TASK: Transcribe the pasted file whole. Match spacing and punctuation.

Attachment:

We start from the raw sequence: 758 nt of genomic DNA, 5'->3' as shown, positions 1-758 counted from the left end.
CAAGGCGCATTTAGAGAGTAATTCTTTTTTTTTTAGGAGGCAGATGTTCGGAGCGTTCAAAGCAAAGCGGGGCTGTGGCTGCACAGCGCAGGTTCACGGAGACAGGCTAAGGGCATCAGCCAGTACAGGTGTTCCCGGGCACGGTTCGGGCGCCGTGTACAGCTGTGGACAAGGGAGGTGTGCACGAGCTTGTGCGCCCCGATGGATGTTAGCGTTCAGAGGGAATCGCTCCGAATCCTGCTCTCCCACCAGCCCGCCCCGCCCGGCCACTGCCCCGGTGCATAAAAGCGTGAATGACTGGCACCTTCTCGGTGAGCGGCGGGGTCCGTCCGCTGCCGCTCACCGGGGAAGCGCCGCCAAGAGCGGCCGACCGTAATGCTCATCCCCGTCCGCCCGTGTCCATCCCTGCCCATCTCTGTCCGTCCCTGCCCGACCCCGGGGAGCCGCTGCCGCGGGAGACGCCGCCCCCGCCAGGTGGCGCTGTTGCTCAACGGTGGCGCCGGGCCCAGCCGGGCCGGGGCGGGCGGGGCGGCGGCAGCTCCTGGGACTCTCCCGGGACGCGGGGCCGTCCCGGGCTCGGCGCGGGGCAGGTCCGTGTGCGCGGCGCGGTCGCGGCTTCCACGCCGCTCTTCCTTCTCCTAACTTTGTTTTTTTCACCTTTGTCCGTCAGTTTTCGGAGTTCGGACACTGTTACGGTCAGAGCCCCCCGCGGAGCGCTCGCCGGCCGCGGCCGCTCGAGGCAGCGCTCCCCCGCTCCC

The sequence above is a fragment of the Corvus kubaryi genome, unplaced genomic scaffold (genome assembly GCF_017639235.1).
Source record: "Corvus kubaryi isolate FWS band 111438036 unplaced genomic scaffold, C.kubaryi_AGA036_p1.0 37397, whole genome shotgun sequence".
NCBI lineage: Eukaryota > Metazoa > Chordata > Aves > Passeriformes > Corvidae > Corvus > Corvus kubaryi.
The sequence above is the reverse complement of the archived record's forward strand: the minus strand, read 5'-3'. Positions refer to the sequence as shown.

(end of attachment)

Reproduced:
We start from the raw sequence: 758 nt of genomic DNA, 5'->3' as shown, positions 1-758 counted from the left end.
CAAGGCGCATTTAGAGAGTAATTCTTTTTTTTTTAGGAGGCAGATGTTCGGAGCGTTCAAAGCAAAGCGGGGCTGTGGCTGCACAGCGCAGGTTCACGGAGACAGGCTAAGGGCATCAGCCAGTACAGGTGTTCCCGGGCACGGTTCGGGCGCCGTGTACAGCTGTGGACAAGGGAGGTGTGCACGAGCTTGTGCGCCCCGATGGATGTTAGCGTTCAGAGGGAATCGCTCCGAATCCTGCTCTCCCACCAGCCCGCCCCGCCCGGCCACTGCCCCGGTGCATAAAAGCGTGAATGACTGGCACCTTCTCGGTGAGCGGCGGGGTCCGTCCGCTGCCGCTCACCGGGGAAGCGCCGCCAAGAGCGGCCGACCGTAATGCTCATCCCCGTCCGCCCGTGTCCATCCCTGCCCATCTCTGTCCGTCCCTGCCCGACCCCGGGGAGCCGCTGCCGCGGGAGACGCCGCCCCCGCCAGGTGGCGCTGTTGCTCAACGGTGGCGCCGGGCCCAGCCGGGCCGGGGCGGGCGGGGCGGCGGCAGCTCCTGGGACTCTCCCGGGACGCGGGGCCGTCCCGGGCTCGGCGCGGGGCAGGTCCGTGTGCGCGGCGCGGTCGCGGCTTCCACGCCGCTCTTCCTTCTCCTAACTTTGTTTTTTTCACCTTTGTCCGTCAGTTTTCGGAGTTCGGACACTGTTACGGTCAGAGCCCCCCGCGGAGCGCTCGCCGGCCGCGGCCGCTCGAGGCAGCGCTCCCCCGCTCCC

The sequence above is a fragment of the Corvus kubaryi genome, unplaced genomic scaffold (genome assembly GCF_017639235.1).
Source record: "Corvus kubaryi isolate FWS band 111438036 unplaced genomic scaffold, C.kubaryi_AGA036_p1.0 37397, whole genome shotgun sequence".
NCBI lineage: Eukaryota > Metazoa > Chordata > Aves > Passeriformes > Corvidae > Corvus > Corvus kubaryi.
The sequence above is the reverse complement of the archived record's forward strand: the minus strand, read 5'-3'. Positions refer to the sequence as shown.